“We want to attract businesses to other areas, too, so as to reduce government expenditures to the minimum,” Putin said.
LUKoil is not actually funding construction of the new Spartak stadium but does sponsor the team, spending “several dozens of millions of dollars per year” to support it, a LUKoil spokesman said.
The new stadium is being built by company Stadion Spartak, owned by Leonid Fedun, LUKoil vice president and majority owner of the Spartak football club, the spokesman said.
“The project costs approximately 250 million euros [$330 million], out of which we have already spent 30 million,” Andrei Fedun, head of Spartak's medical department, general director of Stadion Spartak and Leonid Fedun's brother, told The Moscow Times.
The stadium, which will be able to seat 42,000 people will be fully operational by 2015, Fedun said.
This capacity satisfies FIFA’s general requirements. But for a finals match, a stadium seating between 60,000 and 80,000 is necessary. As of now, Luzhniki is the only one with that capacity.
Regions and Markets
“The main benefit of this is not the development of football,” Fedun said. “It is the development of infrastructure in the regions. Think about it: Those cities that will get to host the games — their people will clearly get a lot.”
Fedun pointed out that building a road to the stadium may cost as much as building the actual stadium; winning the World Cup bid may finally bring the desperately needed roads to over a dozen cities, which otherwise would probably have had to wait for funding beyond 2018.
Red tape will also be an issue. In the case of Spartak stadium, the decree to provide a plot of land to build on was signed in 2006, but construction did not begin until several years later.
“With regional development somewhat frozen due to the economic crisis, this news will provide a much needed boost for those areas selected as host cities. Infrastructural developments such as airports, roads and stadiums will bring much needed project business to the regions and after the World Cup will be seen as legacy developments — created for an event and able to impact regional and city growth for long after,” said David Jenkins, head of hospitality for Russia and the CIS at Cushman & Wakefield.
“These are not just 'proposed' facilities — they are now real projects with government support that will have to be completed by 2018. … We are likely to see increased competitiveness between contractors given the profitability of the commercial contracts that will be entered into,” said Stephen Cozens, a partner at law firm CMS.
The total price tag of the 2018 World Cup for Russia could exceed $50 billion, which includes almost $4 billion on the construction of stadiums, $35 billion on new roads and railways, more than $1 billon on airport upgrades and more than $10 billion on the development of tourism infrastructure, Cozens estimated.
Markets welcomed the news of the win on Friday, with construction companies and steelmakers making gains. (Related story, Page 8.)
Some firms met the announcement with caution.
“It is still unclear where exactly the stadiums will be built and to whom the contracts will go,” said a spokesman for steel maker Evraz group, which is part-owned by Abramovich.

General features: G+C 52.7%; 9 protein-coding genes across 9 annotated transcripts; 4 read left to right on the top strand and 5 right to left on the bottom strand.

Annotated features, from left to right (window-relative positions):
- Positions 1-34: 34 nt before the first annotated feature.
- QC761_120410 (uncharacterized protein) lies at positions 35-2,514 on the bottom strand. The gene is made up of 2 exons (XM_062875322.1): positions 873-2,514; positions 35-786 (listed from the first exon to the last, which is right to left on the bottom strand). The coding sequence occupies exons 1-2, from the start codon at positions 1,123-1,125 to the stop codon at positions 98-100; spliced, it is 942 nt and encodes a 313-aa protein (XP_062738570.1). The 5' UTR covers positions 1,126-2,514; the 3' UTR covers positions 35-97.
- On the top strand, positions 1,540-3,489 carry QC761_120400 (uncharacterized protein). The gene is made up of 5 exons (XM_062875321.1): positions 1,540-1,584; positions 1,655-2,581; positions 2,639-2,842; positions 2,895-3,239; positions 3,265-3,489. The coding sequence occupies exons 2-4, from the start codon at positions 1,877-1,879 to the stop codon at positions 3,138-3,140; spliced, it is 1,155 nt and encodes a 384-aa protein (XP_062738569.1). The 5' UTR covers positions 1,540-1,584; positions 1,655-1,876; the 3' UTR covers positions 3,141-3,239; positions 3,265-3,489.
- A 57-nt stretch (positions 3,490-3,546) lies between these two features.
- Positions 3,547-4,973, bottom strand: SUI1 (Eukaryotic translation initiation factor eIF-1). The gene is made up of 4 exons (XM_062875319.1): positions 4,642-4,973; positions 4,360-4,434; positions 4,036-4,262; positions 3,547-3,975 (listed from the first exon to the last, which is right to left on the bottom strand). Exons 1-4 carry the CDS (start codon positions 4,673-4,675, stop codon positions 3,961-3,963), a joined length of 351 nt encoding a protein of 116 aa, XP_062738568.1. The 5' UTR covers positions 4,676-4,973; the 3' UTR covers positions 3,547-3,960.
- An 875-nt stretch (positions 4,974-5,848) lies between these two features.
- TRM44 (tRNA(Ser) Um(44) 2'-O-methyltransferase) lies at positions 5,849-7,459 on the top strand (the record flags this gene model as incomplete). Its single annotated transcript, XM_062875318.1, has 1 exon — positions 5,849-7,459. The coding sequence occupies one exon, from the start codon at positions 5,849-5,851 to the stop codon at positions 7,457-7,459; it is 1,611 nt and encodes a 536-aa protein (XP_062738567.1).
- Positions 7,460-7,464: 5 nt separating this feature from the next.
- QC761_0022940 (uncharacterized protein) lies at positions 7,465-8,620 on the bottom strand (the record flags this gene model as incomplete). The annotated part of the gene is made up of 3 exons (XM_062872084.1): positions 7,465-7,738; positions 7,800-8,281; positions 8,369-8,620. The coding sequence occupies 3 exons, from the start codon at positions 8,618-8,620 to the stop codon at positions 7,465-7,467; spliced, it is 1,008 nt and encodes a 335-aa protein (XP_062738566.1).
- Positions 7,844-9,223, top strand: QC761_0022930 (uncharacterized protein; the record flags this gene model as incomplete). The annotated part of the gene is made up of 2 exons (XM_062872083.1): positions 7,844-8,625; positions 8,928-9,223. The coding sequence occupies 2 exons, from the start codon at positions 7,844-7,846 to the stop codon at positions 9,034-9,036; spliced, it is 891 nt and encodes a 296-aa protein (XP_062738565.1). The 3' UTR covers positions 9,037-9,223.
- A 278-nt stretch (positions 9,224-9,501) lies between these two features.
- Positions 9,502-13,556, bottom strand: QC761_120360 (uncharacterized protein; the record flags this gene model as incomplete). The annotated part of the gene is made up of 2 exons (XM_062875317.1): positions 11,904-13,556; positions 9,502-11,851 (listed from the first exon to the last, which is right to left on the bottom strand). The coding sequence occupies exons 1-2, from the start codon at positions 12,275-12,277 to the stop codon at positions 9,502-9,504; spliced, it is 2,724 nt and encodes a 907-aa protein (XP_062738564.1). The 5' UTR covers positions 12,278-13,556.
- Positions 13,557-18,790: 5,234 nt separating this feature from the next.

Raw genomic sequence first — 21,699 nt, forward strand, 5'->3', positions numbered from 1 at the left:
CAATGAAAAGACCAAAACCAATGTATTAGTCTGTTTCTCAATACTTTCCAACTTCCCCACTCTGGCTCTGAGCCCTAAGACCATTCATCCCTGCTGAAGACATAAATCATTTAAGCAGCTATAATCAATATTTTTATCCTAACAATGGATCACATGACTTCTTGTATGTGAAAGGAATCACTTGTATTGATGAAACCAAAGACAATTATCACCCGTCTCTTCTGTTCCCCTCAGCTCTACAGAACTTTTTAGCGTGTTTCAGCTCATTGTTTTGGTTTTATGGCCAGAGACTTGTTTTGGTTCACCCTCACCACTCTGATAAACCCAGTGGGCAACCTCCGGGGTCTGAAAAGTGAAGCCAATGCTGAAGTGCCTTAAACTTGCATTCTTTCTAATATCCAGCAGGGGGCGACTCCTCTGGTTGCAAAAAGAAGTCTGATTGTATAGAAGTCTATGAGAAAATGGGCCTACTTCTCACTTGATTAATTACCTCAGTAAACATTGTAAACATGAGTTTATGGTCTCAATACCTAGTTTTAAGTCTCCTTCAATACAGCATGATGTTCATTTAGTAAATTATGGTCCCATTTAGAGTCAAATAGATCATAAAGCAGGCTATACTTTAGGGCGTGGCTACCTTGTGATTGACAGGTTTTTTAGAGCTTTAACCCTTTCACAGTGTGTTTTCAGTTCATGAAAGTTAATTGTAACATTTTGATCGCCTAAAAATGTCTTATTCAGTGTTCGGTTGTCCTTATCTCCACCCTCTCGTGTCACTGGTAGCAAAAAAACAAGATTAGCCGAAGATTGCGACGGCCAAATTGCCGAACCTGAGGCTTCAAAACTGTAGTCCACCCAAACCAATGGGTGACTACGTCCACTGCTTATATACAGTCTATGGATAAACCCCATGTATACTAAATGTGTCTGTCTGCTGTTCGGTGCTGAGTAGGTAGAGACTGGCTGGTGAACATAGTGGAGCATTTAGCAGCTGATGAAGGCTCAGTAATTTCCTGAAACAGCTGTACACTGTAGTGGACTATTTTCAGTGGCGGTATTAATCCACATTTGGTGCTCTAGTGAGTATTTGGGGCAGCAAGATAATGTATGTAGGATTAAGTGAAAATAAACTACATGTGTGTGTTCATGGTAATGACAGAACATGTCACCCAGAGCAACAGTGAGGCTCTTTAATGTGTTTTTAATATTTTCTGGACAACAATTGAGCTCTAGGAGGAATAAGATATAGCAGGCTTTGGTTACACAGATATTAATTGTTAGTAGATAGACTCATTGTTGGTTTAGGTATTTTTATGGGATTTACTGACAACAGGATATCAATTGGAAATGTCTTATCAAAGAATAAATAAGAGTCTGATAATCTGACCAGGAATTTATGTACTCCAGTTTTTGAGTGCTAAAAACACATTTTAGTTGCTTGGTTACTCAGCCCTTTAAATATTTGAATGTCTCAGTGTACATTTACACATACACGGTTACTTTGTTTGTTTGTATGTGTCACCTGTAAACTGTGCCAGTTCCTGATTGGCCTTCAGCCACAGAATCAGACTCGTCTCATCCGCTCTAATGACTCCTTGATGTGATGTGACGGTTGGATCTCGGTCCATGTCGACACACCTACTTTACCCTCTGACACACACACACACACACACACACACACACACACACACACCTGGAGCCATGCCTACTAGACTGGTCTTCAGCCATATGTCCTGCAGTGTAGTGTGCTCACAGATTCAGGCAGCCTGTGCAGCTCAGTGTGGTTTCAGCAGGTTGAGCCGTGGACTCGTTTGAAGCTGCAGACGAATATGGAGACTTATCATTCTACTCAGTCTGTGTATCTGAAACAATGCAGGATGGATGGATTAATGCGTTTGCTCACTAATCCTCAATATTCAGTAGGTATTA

While the South Africa World Cup created about 500,000 jobs and gave the country's GDP a 1 percent boost, one needs to avoid placing too much hope on the championship as a means of dramatically improving the hosting country's economy, said Kingsmill Bond, Troika Dialog's head strategist.
Safety and Politics
Another concern that came up during the decision-making process is the safety of the incoming tourists, which was highlighted by the terrorist attacks in the Moscow metro in March.
This did not stop Chechen President Ramzan Kadyrov from making a proposal on Friday that his republic's capital city of Grozny be used as a sight for some of the games of the championship Friday.
Putin reassured the world that Russia is ready. “We are eager to do our best to secure the comfort and safety of our guests,” he told journalists in Zurich.
President Dmitry Medvedev called FIFA chief Sepp Blatter on Sunday to thank him and his executive board. "Russia will stage the World Cup at the highest possible level," Medvedev was quoted by the official Kremlin web site as telling the FIFA president.
FIFA's decision to award the 2018 and 2022 World Cups to Russia and Qatar respectively has received a mixed reaction around the world, with some making accusations of corruption within football's governing body. Putin rejected the allegations, saying Russia "won a tough and fair fight."
FIFIPro, the international football's players' union, claims it is in possession of a document that shows the Russian Football Association and the football league have instructed clubs to supply players to their new union.
In a statement released on Friday, FIFPro says it "refuses to accept this course of affairs and is involving FIFA and UEFA, amongst others, to help with the situation."
FIFPro wants a "proper representation of players" in the RFS and urged Prime Minister Vladimir Putin to "guarantee that the rights of all professional footballers in Russia are respected by all stakeholders in Russian football."